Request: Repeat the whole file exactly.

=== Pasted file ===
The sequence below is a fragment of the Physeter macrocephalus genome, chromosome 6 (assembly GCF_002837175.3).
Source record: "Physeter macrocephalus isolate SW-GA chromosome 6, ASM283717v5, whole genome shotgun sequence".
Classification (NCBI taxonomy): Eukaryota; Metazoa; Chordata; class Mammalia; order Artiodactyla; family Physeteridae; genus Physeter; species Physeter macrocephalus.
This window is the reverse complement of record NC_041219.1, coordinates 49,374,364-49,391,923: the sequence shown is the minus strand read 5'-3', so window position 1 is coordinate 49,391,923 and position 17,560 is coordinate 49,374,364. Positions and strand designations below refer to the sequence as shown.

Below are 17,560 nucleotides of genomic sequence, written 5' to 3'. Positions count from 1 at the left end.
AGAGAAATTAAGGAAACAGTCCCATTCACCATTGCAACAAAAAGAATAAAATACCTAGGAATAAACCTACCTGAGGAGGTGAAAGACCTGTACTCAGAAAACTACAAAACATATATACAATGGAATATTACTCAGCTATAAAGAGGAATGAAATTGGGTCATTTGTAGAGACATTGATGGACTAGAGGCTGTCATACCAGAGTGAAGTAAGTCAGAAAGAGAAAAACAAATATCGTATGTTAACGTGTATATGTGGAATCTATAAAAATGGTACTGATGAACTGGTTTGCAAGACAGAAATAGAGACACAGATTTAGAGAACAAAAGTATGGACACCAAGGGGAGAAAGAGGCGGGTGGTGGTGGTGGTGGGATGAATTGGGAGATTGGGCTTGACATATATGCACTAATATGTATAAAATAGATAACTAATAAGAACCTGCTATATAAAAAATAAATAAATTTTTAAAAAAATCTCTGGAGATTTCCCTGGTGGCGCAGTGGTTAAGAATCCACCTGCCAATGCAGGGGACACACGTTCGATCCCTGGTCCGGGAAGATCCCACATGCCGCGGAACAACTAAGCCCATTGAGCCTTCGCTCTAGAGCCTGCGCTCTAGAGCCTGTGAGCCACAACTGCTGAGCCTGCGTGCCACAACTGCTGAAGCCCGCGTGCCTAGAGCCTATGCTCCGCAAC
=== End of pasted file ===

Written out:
The sequence below is a fragment of the Physeter macrocephalus genome, chromosome 6 (assembly GCF_002837175.3).
Source record: "Physeter macrocephalus isolate SW-GA chromosome 6, ASM283717v5, whole genome shotgun sequence".
Classification (NCBI taxonomy): Eukaryota; Metazoa; Chordata; class Mammalia; order Artiodactyla; family Physeteridae; genus Physeter; species Physeter macrocephalus.
This window is the reverse complement of record NC_041219.1, coordinates 49,374,364-49,391,923: the sequence shown is the minus strand read 5'-3', so window position 1 is coordinate 49,391,923 and position 17,560 is coordinate 49,374,364. Positions and strand designations below refer to the sequence as shown.

Below are 17,560 nucleotides of genomic sequence, written 5' to 3'. Positions count from 1 at the left end.
AGAGAAATTAAGGAAACAGTCCCATTCACCATTGCAACAAAAAGAATAAAATACCTAGGAATAAACCTACCTGAGGAGGTGAAAGACCTGTACTCAGAAAACTACAAAACATATATACAATGGAATATTACTCAGCTATAAAGAGGAATGAAATTGGGTCATTTGTAGAGACATTGATGGACTAGAGGCTGTCATACCAGAGTGAAGTAAGTCAGAAAGAGAAAAACAAATATCGTATGTTAACGTGTATATGTGGAATCTATAAAAATGGTACTGATGAACTGGTTTGCAAGACAGAAATAGAGACACAGATTTAGAGAACAAAAGTATGGACACCAAGGGGAGAAAGAGGCGGGTGGTGGTGGTGGTGGGATGAATTGGGAGATTGGGCTTGACATATATGCACTAATATGTATAAAATAGATAACTAATAAGAACCTGCTATATAAAAAATAAATAAATTTTTAAAAAAATCTCTGGAGATTTCCCTGGTGGCGCAGTGGTTAAGAATCCACCTGCCAATGCAGGGGACACACGTTCGATCCCTGGTCCGGGAAGATCCCACATGCCGCGGAACAACTAAGCCCATTGAGCCTTCGCTCTAGAGCCTGCGCTCTAGAGCCTGTGAGCCACAACTGCTGAGCCTGCGTGCCACAACTGCTGAAGCCCGCGTGCCTAGAGCCTATGCTCCGCAAC